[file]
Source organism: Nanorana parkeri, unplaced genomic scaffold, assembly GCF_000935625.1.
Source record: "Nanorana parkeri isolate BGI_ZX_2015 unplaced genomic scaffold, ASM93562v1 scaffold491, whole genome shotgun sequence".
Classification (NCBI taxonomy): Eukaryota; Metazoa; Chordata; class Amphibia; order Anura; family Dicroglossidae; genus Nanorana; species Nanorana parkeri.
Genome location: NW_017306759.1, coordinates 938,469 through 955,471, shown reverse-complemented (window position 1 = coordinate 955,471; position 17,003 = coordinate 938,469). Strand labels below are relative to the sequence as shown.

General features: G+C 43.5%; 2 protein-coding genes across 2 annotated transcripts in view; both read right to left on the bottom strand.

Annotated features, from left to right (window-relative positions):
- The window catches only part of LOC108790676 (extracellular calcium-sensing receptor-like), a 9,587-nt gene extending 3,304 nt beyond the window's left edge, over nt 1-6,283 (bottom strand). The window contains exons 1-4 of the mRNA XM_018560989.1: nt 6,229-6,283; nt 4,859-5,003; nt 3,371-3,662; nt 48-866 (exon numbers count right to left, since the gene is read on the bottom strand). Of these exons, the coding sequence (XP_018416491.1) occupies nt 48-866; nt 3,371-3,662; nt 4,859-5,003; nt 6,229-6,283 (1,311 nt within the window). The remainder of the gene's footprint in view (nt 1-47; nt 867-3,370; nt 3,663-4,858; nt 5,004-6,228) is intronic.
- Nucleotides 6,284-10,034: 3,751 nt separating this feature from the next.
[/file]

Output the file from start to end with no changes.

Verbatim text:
Source organism: Nanorana parkeri, unplaced genomic scaffold, assembly GCF_000935625.1.
Source record: "Nanorana parkeri isolate BGI_ZX_2015 unplaced genomic scaffold, ASM93562v1 scaffold491, whole genome shotgun sequence".
Classification (NCBI taxonomy): Eukaryota; Metazoa; Chordata; class Amphibia; order Anura; family Dicroglossidae; genus Nanorana; species Nanorana parkeri.
Genome location: NW_017306759.1, coordinates 938,469 through 955,471, shown reverse-complemented (window position 1 = coordinate 955,471; position 17,003 = coordinate 938,469). Strand labels below are relative to the sequence as shown.

General features: G+C 43.5%; 2 protein-coding genes across 2 annotated transcripts in view; both read right to left on the bottom strand.

Annotated features, from left to right (window-relative positions):
- The window catches only part of LOC108790676 (extracellular calcium-sensing receptor-like), a 9,587-nt gene extending 3,304 nt beyond the window's left edge, over nt 1-6,283 (bottom strand). The window contains exons 1-4 of the mRNA XM_018560989.1: nt 6,229-6,283; nt 4,859-5,003; nt 3,371-3,662; nt 48-866 (exon numbers count right to left, since the gene is read on the bottom strand). Of these exons, the coding sequence (XP_018416491.1) occupies nt 48-866; nt 3,371-3,662; nt 4,859-5,003; nt 6,229-6,283 (1,311 nt within the window). The remainder of the gene's footprint in view (nt 1-47; nt 867-3,370; nt 3,663-4,858; nt 5,004-6,228) is intronic.
- Nucleotides 6,284-10,034: 3,751 nt separating this feature from the next.